South Korean history of bad presidential endings grows

Seoul, South Korea – In the same courtroom where a former military dictator was once sentenced to death, Park Geun-hye's conviction of corruption extended the tradition of South Korean presidencies on Friday ending badly. Almost all former presidents, or their relatives and aides, have been mired in scandals near the end of their terms or after they left office. One leader, Park's father, was killed by his spymaster, and another former president committed suicide.

Here is a look at the corrupt presidential legacies of South Korea:


SYNGMAN RHEE (1948-1960)

The Christian leader and independence scholar educated in the United States became the first president of South Korea in 1948 with the help of the United States, three years after the Korean Peninsula was liberated from Japanese colonial rule at the end of World War II. The government of Rhee became increasingly authoritarian, especially after the Korean War of 1950-53. Critics accused Rhee of corruption and nepotism while trying to prolong his power. He won his fourth presidential term in 1960 amid widespread suspicions of electoral fraud. This sparked protests across the country that forced him to flee to Hawaii, where he died in 1965.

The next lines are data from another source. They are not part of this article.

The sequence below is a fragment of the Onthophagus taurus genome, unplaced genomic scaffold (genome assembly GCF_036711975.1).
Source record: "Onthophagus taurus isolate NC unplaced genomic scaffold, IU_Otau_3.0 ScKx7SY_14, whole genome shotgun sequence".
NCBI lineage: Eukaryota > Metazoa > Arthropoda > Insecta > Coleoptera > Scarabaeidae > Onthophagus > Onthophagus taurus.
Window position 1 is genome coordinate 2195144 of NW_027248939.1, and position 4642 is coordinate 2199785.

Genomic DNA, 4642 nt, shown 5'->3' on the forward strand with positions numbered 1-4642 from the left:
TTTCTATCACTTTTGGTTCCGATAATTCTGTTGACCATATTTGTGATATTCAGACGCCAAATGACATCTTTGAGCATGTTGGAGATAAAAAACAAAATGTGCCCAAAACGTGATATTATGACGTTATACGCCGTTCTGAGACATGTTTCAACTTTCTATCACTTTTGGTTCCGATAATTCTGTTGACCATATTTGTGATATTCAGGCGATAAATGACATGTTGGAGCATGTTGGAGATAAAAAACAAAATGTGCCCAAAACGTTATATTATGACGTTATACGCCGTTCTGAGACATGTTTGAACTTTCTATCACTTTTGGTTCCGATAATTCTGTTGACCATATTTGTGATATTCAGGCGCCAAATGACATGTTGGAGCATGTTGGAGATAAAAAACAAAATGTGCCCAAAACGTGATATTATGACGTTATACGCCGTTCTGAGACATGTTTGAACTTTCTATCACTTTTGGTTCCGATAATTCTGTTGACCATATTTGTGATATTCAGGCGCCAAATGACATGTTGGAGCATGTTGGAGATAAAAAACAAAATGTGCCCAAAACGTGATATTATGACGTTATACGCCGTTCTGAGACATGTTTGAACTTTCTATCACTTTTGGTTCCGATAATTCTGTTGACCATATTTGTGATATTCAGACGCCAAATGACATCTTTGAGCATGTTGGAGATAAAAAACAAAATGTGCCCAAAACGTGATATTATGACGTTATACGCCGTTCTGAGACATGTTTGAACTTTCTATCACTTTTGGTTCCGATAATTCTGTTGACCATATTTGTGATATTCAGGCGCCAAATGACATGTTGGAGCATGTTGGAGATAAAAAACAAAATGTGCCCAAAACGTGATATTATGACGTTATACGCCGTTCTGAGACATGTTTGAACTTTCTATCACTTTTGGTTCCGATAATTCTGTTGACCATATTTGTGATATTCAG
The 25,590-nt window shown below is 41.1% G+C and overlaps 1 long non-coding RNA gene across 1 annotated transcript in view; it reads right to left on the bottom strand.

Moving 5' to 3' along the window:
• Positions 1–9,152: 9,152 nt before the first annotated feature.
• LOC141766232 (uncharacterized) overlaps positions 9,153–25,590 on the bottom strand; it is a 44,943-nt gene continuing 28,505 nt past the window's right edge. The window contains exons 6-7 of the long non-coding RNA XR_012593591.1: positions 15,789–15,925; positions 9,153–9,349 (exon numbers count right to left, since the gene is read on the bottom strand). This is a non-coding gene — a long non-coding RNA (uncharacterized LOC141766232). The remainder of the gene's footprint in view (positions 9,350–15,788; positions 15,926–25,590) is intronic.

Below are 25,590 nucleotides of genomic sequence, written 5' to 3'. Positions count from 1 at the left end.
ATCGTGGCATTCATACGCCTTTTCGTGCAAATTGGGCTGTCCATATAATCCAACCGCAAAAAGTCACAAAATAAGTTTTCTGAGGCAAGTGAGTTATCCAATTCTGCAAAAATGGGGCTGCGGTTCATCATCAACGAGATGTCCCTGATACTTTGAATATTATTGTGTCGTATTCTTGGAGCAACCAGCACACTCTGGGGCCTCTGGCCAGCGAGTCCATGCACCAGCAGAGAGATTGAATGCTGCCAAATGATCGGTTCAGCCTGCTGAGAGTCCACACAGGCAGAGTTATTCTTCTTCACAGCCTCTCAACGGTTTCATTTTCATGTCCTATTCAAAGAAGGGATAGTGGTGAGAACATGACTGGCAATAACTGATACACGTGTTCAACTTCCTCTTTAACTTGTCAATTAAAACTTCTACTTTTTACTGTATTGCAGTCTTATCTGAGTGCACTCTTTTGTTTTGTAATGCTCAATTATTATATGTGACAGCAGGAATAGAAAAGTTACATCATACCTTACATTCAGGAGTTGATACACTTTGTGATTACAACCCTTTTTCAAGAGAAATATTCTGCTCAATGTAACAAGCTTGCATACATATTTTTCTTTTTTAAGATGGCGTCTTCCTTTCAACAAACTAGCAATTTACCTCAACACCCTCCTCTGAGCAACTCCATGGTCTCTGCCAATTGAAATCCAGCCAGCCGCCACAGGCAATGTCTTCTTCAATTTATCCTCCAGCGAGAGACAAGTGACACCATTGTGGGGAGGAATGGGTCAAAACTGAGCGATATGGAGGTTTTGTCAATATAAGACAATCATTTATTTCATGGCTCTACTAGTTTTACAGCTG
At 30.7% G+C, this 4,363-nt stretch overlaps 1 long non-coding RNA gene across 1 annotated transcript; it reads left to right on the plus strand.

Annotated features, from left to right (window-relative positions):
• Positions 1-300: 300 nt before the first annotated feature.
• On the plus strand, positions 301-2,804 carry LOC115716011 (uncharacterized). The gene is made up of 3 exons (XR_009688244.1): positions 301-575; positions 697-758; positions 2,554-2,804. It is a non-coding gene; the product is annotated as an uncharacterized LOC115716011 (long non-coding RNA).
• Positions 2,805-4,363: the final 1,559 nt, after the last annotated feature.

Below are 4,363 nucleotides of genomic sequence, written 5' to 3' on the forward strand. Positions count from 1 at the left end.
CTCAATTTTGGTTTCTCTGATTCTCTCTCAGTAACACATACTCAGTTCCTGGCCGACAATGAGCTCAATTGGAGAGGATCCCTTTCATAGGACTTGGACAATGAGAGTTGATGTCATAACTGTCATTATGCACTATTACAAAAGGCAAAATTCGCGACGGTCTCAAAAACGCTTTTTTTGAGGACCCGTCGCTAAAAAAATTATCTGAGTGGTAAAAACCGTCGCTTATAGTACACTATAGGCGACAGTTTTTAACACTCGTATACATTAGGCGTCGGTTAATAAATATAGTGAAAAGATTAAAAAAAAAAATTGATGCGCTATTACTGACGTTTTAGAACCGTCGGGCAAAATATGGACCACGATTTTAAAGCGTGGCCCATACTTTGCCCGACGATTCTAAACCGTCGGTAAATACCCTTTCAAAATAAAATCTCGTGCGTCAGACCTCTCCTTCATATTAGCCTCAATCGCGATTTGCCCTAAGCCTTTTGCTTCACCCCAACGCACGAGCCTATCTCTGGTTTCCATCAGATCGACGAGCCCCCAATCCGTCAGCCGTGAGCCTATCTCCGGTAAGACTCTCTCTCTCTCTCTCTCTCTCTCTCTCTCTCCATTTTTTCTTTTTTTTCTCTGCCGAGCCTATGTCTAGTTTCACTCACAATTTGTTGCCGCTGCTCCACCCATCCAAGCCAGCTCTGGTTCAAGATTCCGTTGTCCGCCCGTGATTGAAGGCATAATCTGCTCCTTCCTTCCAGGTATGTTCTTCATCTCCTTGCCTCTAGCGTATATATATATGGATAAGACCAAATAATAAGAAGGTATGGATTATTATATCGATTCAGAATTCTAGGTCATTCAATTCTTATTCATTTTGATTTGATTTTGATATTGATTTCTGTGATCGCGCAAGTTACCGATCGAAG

PARK CHUNG-HEE (1961-1979)

Park, then army general, came to power in a coup in 1961, which overthrew another elected government after Rhee resigned. Park is credited with the industrial policies that drove the country's rapid economic growth during the 1960s and 1970s. Critics remember Park as a ruthless dictator who imprisoned, tortured and executed dissidents. He was killed by his espionage chief during a nightly drinks session in 1979.


CHUN DOO-HWAN (1980-1988)

Chun, an army general, and his military cronies were leading tanks and troops in the capital of Seoul to seize power in a coup in December 1979 that ended the interim government of incumbent President Choi Kyu-hah following Park's death. In the summer of 1987, mbadive demonstrations in favor of democracy forced the Chun government to accept a constitutional review for direct presidential elections. After his term ended, Chun spent two years in exile in a remote Buddhist temple amid public calls for his punishment for corruption and human rights abuses.